Roast Loin of Pork with Pinot Noir Plum Sauce

Serves 6

This is a wonderfully simple recipe.  What I like most is that you can serve it hot or room temperature.  So if you are expecting guests and prefer to spend as little time as possible preparing at the last moment, this entrée is a great choice.

You can make the Pinot Noir Plum Sauce several days ahead and cook the pork the day before or earlier the same day.

Cooking this pork is a two-step process.  Since pork loin is relatively lean, I prefer to brine the loin overnight before cooking.  This helps keep it moist and also gives it additional flavor. If available, try and get some heirloom pork, they have better flavor and usually better “marbling” (the fat inside the meat that adds moisture and flavor). And remember that pork should be served medium-rare to medium. A little pink is OK health-wise and is a much tastier final product.

When a recipe calls for bay leaves, I list it by length. Since the size of bay leaves varies so much, this is a more accurate way of measuring. Purchase good freshly packed bay leaves. Morton and Bassett is a great spice company whose bay leaves are hand-packed and of exceptional quality.

Loin of Pork

  • 2 pounds boneless center cut pork loin, trimmed of all outside fat
  • 1 quart  water
  • 1/2 cup  brown sugar
  • 1/3 cup  kosher salt
  • 1 teaspoon whole black peppercorns
  • 2 sprigs  fresh thyme
  • 3 inches  bay leaf
  • cooking oil

Pinot Noir Plum Sauce

  • 1 teaspoon butter, unsalted
  • 1  shallot, peeled and thinly sliced
  • 3 cloves garlic, peeled and sliced
  • 1 cup  Pinot Noir
  • 1 quart  chicken broth or vegetable broth
  • 2 pounds fresh plums (a dark red plum, such as Santa Rosa, is best), pits removed
  • 2 tablespoons granulated sugar
  • 11  spearmint leaves
  • 1/4 cup  hoisin sauce
  • 1/4 teaspoon ground coriander

Step 1:  Brining the pork loin

Combine water, sugar, salt, peppercorns, thyme and bay leaf. Stir to dissolve. Place the pork loin in the brine and refrigerate overnight.

Step 2:  Cooking the pork loin

The next day, remove the pork from the brine, pat dry (damp meat won’t brown) and season with salt and pepper.

Pre-heat the oven to 325 degrees.  Place a heavy bottomed sauté pan over medium heat with just enough cooking oil to coat the bottom of the pan.  Place the pork loin in the pan and sear each side, turning frequently.  When the meat is lightly golden brown (approximately 1- 2 minutes per side), immediately place the pan with the pork loin in the oven.  Roast for approximately 20 minutes until the internal temperature reaches 145 degrees.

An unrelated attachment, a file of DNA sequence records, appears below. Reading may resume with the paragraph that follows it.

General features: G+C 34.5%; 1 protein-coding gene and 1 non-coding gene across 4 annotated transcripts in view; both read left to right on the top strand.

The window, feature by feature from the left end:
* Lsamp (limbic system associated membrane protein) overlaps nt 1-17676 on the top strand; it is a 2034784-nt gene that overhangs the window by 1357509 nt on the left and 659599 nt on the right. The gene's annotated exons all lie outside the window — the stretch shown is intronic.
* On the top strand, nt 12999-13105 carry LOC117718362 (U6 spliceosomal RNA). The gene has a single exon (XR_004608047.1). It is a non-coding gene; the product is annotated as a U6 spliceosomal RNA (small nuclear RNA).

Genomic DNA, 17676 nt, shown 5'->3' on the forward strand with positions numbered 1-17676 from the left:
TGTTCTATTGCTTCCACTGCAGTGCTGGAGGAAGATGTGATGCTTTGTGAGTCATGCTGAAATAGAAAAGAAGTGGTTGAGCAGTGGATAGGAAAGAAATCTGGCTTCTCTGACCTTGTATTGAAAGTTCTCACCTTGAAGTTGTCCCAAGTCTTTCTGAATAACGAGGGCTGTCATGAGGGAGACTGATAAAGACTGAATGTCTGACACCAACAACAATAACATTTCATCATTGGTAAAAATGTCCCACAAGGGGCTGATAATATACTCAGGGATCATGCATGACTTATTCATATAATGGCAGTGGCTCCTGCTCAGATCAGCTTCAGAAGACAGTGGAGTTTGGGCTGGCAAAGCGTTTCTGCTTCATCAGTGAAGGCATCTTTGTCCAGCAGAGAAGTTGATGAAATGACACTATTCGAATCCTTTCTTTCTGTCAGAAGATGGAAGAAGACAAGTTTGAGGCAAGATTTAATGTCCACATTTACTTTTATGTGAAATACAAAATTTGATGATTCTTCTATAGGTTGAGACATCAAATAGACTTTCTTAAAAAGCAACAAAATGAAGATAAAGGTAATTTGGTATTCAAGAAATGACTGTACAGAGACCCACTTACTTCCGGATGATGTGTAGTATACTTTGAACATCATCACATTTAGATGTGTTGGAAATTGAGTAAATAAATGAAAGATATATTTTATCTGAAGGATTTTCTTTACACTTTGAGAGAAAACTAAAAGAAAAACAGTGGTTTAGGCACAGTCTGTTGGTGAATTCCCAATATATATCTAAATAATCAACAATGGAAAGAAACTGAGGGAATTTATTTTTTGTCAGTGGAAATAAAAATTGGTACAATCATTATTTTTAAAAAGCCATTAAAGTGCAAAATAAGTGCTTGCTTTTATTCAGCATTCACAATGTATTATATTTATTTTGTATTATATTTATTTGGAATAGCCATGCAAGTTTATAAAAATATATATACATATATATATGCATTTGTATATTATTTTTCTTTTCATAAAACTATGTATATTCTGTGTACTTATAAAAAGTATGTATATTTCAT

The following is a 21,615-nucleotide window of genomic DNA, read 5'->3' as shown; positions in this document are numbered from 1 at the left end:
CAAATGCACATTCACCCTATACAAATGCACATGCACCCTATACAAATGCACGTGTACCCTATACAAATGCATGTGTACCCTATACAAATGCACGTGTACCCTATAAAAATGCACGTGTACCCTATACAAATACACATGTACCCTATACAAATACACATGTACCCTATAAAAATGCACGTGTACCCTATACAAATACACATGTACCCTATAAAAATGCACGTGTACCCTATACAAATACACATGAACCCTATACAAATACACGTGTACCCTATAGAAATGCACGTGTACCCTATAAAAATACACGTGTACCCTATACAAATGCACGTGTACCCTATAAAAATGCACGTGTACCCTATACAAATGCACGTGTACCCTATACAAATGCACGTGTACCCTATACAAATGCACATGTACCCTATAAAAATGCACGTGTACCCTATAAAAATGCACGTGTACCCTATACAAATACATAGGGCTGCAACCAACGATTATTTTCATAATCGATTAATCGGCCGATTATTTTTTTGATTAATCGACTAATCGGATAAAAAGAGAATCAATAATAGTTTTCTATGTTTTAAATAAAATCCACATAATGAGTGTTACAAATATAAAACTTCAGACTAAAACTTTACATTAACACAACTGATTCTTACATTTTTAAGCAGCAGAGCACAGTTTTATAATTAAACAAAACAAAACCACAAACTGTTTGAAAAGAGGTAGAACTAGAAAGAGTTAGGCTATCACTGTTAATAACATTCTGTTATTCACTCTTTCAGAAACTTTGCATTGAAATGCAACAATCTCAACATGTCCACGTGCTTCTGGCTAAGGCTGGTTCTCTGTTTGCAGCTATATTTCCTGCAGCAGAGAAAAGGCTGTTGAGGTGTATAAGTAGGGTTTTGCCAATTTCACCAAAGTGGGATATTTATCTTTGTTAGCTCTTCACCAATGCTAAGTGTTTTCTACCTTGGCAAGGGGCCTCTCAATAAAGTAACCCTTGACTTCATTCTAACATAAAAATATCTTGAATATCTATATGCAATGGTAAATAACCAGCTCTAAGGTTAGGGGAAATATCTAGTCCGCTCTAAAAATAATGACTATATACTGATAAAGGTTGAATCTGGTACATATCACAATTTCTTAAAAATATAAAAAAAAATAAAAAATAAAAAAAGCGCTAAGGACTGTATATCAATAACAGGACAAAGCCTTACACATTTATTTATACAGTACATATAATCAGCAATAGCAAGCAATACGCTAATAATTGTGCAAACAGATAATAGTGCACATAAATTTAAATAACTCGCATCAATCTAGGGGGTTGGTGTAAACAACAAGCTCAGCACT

If serving warm, place on a plate and let rest for 5-10 minutes, covered with foil. Roasting a cut of meat forces juices to the center of the meat.  By letting the meat rest, juices can evenly re-distribute themselves and the pork remains moist when sliced.

If you plan to serve the pork at room temperature, let it rest uncovered for at least 30 minutes before slicing.  If you are serving it the next day, let it rest uncovered until it is just slightly warm to the touch, then wrap it tightly with plastic wrap and refrigerate.  Slice the next day.

Pinot Noir Plum Sauce

In a medium sauce pan over medium heat, cook the shallots and garlic in the butter until they just start to brown. Add the Pinot Noir and reduce the volume by one-half.  Next, add the vegetable or chicken broth (I prefer vegetable broth for this recipe), plums and sugar.  Simmer until the plums are just cooked through.  Add the mint, hoisin and coriander and simmer for another 5 minutes.  Remove from the heat and strain to remove the skins (which give the sauce excellent color and taste) as well as the shallots, garlic, plum pits and mint. Make sure you push all the plum meat and juices through the strainer, as this is the body of the sauce.  Allow the sauce to cool and then place it in a blender and process until velvety smooth.

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